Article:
• Kevin: The National Union of Journalists (NUJ) has wasted no time in sending an open letter to the new culture minister with an ‘economic stimulus plan for local media’, which includes a "tax credit for individuals who buy quality media" and "A levy introduced on commercial operators who benefit from quality public service content - including local news - but do not contribute to its production". Laura Oliver asks how 'quality media' will be defined. That is one of the biggest issues for public support of journalism, outside of established public broadcasters, who decides who gets the money.

Wednesday, June 10th, 2009

links for 2009-06-10

Posted by Suw and Kevin

  • Kevin: Quick response (QR) bar code was originally created by Japanese company Denso-Wave to keep inventory. They are the square codes often seen on products, but as the post says, because they can store more data than the 10-digit bar code they are popping up in a number of interesting applications. Here are five interesting ones, including a Pet Shop Boys protest against an ID card scheme in the UK.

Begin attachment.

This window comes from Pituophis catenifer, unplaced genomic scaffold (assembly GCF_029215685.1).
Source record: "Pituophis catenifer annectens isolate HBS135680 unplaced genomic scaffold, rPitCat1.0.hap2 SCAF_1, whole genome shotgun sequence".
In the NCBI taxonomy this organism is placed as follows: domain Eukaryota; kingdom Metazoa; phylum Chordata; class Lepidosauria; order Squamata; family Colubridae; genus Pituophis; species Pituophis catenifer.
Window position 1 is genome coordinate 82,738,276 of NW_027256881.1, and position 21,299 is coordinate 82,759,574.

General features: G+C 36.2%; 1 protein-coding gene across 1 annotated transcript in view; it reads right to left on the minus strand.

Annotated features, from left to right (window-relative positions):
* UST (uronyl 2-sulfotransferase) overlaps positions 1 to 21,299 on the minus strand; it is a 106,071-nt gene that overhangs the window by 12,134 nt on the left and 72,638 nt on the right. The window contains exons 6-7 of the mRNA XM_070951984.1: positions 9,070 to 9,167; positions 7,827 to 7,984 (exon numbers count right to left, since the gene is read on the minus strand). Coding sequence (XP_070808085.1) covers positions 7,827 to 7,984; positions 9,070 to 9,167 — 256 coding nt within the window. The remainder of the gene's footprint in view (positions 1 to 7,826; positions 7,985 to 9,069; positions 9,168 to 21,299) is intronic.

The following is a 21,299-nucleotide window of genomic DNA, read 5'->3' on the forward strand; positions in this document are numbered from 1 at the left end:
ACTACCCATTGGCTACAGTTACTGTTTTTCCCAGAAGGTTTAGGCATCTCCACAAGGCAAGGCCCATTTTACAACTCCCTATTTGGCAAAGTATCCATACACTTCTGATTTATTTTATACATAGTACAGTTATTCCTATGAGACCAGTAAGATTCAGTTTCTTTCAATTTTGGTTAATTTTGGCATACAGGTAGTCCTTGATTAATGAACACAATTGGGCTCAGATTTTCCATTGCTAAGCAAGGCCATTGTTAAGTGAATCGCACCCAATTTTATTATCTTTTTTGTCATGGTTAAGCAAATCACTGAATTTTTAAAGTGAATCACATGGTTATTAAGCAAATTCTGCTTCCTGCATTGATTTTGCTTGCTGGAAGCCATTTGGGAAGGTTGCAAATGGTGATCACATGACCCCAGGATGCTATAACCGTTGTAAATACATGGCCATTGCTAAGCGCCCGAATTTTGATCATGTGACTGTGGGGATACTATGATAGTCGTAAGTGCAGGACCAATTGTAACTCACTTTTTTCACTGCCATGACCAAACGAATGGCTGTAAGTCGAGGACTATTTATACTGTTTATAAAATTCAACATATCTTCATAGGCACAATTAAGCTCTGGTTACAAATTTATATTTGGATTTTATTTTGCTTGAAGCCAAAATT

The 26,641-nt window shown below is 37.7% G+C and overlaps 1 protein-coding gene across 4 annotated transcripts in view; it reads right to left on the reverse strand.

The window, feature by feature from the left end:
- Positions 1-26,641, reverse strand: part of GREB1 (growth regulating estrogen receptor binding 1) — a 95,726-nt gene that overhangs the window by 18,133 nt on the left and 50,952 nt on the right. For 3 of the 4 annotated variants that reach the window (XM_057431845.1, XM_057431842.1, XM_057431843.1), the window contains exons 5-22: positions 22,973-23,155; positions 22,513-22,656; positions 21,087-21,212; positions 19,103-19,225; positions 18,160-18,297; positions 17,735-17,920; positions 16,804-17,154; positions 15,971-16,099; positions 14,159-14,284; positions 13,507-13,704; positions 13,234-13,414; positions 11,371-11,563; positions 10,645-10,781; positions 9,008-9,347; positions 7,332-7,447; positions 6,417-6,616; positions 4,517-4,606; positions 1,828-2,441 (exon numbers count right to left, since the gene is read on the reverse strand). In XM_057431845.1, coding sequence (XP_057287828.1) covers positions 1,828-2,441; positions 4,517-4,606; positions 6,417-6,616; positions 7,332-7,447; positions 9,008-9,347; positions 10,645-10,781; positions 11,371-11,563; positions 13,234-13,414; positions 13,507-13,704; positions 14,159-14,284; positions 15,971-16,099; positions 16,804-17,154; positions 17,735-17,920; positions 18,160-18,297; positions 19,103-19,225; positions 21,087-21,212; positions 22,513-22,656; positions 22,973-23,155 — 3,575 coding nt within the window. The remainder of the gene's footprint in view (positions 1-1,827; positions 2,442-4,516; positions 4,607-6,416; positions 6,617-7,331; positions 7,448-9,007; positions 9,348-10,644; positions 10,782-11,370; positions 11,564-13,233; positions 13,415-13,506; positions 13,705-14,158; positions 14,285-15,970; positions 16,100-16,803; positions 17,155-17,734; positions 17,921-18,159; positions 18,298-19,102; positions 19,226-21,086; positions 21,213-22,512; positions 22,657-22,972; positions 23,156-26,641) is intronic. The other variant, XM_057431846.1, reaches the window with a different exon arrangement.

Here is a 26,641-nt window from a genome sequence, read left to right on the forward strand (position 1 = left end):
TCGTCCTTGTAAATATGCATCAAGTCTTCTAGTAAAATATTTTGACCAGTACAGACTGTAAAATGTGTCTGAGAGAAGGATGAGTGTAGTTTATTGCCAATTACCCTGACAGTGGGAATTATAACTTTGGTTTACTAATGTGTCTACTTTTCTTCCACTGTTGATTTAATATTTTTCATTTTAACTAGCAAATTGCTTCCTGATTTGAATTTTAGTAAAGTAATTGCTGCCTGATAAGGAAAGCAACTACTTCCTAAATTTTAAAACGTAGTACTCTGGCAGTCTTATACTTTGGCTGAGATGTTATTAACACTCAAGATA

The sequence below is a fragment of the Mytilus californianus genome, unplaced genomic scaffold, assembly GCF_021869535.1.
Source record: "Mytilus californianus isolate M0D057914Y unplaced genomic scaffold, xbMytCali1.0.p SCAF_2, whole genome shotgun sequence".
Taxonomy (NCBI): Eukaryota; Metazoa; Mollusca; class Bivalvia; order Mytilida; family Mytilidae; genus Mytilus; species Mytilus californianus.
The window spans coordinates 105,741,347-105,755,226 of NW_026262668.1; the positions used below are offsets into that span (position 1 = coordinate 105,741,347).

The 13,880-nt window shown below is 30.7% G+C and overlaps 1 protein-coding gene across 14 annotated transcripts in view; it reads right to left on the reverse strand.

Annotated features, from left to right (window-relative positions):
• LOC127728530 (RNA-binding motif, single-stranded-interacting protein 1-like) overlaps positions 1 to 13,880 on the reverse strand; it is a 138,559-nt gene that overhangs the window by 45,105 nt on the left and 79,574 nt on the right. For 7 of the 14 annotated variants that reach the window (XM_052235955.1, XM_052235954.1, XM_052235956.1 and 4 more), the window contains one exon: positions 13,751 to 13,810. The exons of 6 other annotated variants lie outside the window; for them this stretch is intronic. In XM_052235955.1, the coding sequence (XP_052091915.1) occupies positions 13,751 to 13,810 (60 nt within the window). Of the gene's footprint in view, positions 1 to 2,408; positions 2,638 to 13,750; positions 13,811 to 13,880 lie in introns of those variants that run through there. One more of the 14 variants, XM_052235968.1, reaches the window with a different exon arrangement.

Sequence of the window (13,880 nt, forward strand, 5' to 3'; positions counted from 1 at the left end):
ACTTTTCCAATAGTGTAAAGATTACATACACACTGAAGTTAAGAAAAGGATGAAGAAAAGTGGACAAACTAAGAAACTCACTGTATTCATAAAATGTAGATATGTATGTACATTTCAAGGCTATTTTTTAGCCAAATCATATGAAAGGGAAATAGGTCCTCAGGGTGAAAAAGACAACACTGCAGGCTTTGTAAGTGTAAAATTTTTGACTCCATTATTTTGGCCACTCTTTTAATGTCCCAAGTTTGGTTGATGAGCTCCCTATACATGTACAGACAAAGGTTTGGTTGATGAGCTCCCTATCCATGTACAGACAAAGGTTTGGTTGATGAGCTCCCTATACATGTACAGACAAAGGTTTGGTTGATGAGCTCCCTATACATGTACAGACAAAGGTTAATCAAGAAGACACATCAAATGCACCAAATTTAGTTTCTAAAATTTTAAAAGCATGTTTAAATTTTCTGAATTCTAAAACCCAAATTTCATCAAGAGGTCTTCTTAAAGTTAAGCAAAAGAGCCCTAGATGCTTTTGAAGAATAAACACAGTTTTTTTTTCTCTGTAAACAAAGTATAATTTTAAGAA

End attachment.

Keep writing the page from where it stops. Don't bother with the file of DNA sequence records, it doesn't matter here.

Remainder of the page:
• Kevin: Brady Forrest at O'Reilly goes through the impact on location-based services of the 2009 iPhone 3GS. Platial and Pelago have some tough thinking ahead about what their business model will be. But the iPhone 3GS open up some real opportunities in terms of augmented reality and real-time location updates. There are still some things that need doing. Safari has no access to the camera. Apps can only send data if they are open. Apps can't send data if they are in the background.
  • Kevin: It's another good guide on how journalists can use Twitter, but it's good and comprehensive, exactly what you'd expect on Mashable.
  • Kevin: Jeff Jarvis says that members of the union at the Boston Globe shouldn't have rejected the package of pay and benefit cuts that parent company New York Times is offering but rather reject the strategy they have put forward. Jeff says: "The Guild should have demanded a strategy that transforms the Globe into a smaller but profitable venture that concentrates only on news and serving the community and not on printing and distribution, jettisoning huge costs but coming out with a sustainable plan."

Tuesday, June 9th, 2009

links for 2009-06-09

Posted by Suw and Kevin